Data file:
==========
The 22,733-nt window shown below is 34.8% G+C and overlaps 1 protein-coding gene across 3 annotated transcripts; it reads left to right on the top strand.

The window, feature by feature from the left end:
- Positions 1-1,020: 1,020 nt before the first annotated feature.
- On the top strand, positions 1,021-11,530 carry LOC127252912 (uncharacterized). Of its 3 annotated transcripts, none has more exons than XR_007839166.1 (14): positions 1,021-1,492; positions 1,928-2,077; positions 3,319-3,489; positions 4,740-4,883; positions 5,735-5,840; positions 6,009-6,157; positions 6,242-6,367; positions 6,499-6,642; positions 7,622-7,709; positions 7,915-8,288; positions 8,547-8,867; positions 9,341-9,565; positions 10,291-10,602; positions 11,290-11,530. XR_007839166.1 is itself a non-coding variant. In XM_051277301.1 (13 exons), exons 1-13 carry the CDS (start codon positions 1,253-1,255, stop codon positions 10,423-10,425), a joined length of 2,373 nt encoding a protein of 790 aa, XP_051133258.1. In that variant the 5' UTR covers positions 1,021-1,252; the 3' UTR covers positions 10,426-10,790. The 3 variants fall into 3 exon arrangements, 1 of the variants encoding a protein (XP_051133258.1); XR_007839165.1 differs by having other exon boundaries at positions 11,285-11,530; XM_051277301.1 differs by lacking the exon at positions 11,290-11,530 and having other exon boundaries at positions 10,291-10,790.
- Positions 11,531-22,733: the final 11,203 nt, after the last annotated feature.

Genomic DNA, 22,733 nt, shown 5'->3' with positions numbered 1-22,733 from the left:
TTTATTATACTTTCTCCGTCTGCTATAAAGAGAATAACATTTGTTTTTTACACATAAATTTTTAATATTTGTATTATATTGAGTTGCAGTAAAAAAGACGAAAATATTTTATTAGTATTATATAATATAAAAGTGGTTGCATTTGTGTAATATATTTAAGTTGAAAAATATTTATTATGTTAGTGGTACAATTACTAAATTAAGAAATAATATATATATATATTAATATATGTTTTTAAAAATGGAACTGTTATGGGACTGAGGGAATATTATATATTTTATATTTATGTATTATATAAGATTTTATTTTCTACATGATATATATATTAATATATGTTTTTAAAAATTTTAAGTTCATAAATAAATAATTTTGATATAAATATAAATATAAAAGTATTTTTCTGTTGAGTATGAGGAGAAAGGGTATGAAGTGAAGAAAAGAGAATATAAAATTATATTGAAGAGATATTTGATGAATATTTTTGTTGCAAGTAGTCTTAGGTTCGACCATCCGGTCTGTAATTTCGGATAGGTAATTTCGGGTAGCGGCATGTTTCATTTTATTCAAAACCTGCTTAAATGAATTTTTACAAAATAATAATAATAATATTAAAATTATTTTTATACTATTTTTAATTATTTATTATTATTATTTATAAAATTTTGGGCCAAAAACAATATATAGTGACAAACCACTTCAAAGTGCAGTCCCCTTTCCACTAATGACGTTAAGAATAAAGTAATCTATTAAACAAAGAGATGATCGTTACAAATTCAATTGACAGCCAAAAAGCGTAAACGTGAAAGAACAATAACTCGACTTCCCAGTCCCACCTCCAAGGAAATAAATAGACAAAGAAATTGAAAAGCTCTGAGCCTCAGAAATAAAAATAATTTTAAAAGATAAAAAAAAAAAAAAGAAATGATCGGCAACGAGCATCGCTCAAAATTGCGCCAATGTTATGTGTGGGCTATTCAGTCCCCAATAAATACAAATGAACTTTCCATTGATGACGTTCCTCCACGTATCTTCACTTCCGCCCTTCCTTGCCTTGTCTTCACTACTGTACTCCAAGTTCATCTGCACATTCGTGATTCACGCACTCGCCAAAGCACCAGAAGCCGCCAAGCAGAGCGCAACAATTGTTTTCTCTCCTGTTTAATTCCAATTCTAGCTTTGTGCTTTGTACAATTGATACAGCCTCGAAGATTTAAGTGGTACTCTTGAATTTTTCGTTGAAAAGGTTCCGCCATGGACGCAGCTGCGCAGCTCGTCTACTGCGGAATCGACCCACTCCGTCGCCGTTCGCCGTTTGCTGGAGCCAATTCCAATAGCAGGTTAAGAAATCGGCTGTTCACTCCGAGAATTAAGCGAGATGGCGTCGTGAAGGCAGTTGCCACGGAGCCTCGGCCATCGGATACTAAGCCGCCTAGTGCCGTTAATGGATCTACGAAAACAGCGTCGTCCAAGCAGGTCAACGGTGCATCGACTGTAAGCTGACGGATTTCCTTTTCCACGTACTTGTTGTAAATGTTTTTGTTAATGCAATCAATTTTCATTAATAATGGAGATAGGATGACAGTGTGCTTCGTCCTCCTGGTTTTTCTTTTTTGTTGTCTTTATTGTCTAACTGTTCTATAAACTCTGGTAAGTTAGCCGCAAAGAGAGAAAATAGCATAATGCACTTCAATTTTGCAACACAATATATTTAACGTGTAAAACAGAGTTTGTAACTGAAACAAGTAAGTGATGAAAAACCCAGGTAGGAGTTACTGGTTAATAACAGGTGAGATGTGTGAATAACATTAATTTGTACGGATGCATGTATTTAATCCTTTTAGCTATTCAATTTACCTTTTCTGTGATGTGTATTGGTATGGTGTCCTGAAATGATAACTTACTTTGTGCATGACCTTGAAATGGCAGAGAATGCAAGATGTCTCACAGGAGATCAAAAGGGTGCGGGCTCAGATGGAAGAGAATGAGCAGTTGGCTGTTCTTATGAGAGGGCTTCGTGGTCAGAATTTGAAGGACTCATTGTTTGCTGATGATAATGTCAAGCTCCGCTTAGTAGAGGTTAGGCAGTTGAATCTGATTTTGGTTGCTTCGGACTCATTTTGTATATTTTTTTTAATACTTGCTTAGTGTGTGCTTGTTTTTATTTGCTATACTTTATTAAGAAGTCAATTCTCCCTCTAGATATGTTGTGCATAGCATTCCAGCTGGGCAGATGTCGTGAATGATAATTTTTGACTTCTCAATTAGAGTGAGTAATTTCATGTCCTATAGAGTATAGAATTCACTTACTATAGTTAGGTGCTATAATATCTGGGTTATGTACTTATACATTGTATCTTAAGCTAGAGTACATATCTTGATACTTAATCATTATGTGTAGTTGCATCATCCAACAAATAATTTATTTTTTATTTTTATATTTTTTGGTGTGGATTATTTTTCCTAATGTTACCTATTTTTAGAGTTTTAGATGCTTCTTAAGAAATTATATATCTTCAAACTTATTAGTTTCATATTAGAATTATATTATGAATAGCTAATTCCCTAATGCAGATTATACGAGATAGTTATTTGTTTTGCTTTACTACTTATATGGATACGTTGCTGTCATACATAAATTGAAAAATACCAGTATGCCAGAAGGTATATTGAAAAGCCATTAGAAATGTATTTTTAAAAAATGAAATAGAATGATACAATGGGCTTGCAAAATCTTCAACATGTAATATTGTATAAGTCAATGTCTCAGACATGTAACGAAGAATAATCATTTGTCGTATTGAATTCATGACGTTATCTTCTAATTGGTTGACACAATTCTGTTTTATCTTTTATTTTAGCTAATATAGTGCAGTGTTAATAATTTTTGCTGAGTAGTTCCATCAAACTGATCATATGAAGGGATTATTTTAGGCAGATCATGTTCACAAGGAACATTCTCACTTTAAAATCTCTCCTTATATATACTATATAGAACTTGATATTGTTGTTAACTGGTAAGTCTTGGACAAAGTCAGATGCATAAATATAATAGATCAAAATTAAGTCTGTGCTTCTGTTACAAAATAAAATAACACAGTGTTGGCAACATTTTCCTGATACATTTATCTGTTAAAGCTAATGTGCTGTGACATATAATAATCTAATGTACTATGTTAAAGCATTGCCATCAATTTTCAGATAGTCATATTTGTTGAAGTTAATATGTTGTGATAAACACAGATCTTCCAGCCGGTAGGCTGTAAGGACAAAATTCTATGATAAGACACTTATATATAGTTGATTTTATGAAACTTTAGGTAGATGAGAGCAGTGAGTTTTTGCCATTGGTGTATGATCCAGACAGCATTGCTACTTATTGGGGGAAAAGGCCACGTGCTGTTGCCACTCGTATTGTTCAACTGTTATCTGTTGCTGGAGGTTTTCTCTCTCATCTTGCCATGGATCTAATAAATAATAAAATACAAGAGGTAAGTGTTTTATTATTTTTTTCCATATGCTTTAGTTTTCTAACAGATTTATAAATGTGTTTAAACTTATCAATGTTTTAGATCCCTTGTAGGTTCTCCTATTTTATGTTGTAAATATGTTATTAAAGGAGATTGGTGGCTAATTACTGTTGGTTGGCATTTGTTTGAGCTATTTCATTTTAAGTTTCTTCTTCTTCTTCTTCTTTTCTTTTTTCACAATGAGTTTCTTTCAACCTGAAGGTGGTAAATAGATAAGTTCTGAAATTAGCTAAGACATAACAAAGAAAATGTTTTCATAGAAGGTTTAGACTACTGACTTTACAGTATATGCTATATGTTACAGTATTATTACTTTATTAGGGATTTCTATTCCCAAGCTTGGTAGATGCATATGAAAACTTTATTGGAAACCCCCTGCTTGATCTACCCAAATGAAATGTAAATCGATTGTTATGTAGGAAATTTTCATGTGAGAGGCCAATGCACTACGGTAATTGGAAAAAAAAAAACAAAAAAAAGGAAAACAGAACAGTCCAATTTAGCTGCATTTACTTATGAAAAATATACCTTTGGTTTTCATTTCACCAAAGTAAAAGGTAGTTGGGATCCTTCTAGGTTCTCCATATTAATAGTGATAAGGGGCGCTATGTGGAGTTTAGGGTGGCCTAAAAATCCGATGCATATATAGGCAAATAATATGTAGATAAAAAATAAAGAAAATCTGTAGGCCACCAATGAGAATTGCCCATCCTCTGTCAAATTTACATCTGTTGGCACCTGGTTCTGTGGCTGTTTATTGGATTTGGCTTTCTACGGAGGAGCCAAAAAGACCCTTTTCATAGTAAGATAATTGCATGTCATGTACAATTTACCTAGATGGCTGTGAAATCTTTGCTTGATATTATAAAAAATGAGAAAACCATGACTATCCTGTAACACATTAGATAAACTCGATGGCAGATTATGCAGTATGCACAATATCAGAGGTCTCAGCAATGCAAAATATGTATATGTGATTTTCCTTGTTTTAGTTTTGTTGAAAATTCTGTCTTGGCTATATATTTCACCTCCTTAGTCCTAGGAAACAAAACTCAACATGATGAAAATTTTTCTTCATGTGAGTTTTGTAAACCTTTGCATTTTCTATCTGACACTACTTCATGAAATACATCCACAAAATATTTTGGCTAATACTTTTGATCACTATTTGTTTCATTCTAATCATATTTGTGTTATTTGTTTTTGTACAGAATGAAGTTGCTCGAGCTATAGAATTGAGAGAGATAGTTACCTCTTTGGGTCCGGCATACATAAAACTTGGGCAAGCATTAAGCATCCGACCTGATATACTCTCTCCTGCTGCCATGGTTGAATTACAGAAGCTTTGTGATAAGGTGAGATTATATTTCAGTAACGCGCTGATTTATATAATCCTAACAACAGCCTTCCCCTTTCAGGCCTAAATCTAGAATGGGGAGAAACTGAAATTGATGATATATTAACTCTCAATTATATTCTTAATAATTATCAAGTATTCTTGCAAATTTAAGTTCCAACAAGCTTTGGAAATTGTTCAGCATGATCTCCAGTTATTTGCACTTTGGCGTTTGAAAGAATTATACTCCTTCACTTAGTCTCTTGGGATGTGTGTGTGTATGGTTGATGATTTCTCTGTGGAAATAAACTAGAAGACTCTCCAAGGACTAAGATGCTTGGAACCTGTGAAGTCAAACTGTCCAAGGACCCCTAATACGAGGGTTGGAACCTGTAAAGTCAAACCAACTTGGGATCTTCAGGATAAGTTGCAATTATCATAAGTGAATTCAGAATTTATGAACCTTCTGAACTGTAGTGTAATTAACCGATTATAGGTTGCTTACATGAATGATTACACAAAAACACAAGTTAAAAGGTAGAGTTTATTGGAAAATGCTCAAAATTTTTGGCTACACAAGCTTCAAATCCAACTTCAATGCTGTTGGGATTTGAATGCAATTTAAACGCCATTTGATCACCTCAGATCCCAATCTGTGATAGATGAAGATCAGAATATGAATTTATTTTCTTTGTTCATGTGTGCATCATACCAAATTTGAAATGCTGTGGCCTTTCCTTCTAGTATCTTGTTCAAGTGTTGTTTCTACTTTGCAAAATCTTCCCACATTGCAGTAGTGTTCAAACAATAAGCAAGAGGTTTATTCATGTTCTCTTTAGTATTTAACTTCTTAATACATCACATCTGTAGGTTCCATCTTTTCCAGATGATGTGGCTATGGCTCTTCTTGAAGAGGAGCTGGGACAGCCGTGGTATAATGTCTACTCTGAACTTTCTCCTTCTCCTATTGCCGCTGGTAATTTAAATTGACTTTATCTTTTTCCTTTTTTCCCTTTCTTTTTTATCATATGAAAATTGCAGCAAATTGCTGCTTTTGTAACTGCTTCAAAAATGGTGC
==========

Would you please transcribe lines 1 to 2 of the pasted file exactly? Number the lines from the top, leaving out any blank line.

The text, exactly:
The 22,733-nt window shown below is 34.8% G+C and overlaps 1 protein-coding gene across 3 annotated transcripts; it reads left to right on the top strand.

The window, feature by feature from the left end: